“…finding pockets of light and blocks of contrasting colours or noticing brief, unusual movements, will always be at the front of my mind…” – Joe Clarke
Joe Clarke is an emerging English photographer, whose profoundly compelling imagery poetically explores themes of nostalgia, freedom, and solitude.
Clarke’s interest in photography began as a child, influenced by his rural upbringing and love for the outdoors. In the early 2000s, his father’s purchase of a Nikon Coolpix sparked Clarke’s curiosity. Borrowing the camera one day, he captured a photo of a cow, an experience that, in his own words, left him feeling ‘hooked!’. However, although he continued to photograph throughout his youth and early adulthood, it wasn’t until a trip to Iceland in 2017 that he truly discovered his calling.
“Up until Iceland, I felt like my photography lacked any sense of direction or purpose. That one week in Iceland would result in my first ‘body of work’ so to speak and the first time I had tried to tell a story through my images, so it changed my whole perception about image-making.”
Spontaneity remains a key tenet of his practice today, and was the driving force behind that pivotal trip. He chose not to plan an itinerary or specific routes, instead, driving down small dirt roads off the beaten track, seeking locations that hadn’t been the subject of the ubiquitous images captured in Iceland. It was an approach that, as he describes, ‘forced me to pause and learn the art of noticing’.
This newfound perspective became the foundation of his practice thereafter—an approach characterized by spontaneity and experimentation yet underlined by a new, more focused intent.
While Clarke’s work spans various genres—landscape, street, portrait, and still life—it’s tied together by common threads and aesthetics that, as he puts it, ‘always reflect the experiences I’m having at the time.’ For example, amidst the 2020 Covid lockdown, revisiting his childhood home evoked a profound feeling of nostalgia, inspiring him to start photographing various subjects that hadn’t previously caught his attention.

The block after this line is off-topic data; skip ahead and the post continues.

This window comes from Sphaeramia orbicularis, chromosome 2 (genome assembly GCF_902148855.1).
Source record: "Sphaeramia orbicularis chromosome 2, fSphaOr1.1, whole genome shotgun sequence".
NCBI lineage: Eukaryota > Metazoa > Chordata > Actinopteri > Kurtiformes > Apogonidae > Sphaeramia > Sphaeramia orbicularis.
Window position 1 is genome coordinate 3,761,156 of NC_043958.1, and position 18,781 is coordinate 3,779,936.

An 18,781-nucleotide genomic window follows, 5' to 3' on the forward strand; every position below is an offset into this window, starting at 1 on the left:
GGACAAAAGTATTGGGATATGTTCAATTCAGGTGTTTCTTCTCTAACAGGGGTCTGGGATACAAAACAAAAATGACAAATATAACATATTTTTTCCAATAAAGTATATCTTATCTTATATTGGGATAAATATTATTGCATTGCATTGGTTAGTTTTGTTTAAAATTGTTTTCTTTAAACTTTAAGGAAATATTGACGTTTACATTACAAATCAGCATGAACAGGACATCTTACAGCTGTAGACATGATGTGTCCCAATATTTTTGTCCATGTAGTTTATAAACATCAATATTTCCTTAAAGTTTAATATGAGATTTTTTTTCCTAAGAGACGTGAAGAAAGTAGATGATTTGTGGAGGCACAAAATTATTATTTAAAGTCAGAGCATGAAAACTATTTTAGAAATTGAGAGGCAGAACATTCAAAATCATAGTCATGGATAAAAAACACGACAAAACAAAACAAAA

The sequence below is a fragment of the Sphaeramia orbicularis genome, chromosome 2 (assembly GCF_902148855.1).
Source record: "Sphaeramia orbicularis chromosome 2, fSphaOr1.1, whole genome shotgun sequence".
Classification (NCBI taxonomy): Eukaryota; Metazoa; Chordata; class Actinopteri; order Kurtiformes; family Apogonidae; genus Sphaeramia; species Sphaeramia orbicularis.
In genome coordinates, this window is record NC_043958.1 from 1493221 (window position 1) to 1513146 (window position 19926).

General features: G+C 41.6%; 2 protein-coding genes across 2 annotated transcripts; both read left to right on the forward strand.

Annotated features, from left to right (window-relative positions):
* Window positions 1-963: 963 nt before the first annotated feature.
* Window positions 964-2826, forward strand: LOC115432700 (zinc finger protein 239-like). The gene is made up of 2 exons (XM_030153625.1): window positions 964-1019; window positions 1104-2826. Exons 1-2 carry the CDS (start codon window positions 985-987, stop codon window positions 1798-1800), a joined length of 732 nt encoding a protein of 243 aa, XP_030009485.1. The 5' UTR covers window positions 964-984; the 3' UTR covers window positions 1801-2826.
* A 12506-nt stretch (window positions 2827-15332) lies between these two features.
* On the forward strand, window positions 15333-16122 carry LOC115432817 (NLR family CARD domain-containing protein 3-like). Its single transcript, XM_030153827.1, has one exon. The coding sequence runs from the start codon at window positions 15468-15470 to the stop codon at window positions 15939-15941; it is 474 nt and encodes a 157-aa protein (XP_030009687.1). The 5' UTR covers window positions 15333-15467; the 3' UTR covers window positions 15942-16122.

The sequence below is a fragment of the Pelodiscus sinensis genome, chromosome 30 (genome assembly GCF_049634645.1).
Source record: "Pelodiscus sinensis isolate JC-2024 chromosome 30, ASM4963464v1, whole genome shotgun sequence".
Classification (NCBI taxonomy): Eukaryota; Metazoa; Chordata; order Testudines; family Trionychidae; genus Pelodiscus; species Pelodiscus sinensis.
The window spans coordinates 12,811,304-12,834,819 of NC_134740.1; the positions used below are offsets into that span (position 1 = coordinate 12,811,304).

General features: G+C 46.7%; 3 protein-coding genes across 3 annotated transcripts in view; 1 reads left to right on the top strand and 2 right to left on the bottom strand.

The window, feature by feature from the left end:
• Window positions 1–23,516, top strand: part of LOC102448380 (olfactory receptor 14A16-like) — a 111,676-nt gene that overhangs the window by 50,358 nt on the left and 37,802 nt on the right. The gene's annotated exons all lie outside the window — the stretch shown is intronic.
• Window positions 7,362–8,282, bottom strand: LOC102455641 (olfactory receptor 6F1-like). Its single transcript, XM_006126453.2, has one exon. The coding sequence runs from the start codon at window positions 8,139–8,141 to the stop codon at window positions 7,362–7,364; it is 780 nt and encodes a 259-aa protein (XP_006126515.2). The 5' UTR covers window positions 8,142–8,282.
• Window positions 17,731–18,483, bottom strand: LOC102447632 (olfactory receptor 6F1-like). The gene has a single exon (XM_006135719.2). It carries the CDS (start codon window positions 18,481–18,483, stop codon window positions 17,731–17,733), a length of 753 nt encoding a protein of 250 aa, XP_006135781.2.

“I became fixated on time’s passage, noting changes amidst the unchanged. Surprisingly, despite the limitations of the lockdown, I felt an unusual sense of freedom, particularly in my creative pursuits. This period significantly influenced the current direction of my photographic journey’.
In a time where photography saturates our daily lives, Clarke’s images stand out for their uniqueness. Employing techniques such as creative framing, unconventional perspectives, soft focus, and slow shutter speeds to evoke dynamic movement, he also utilizes reflections and rich textures and tones to create painting-like imagery that, at times, evokes the work of early color pioneers Saul Leiter and Ernst Haas, both of whom he cites as important influences.
Outside of photography, he says he is ‘heavily inspired by music, cinema and art, notably, how the Dutch Masters depicted light and shade’, to create ‘subtle and emotive qualities’, something he enjoys referencing in his work. Post-production also plays a significant role in achieving his unique style. Meticulously creative, he studies color theory and emulates the aesthetics of old film stocks, adding ‘a sense of nostalgia in the finished image,’ something he consistently accomplishes with aplomb.
Reflecting on the six years since that pivotal Iceland trip, Clarke acknowledges that his practice has evolved considerably. The distinct style he’s developed results from ‘experimentation, shooting subjects in different ways, and playing around with editing techniques’ leading to work that stands out in the cacophony of online visual space.
However, one gets the sense that the evolution is still ongoing, as he seeks new creative ways to produce imagery. I, for one, eagerly look forward to following his journey.
All images © Joe Clarke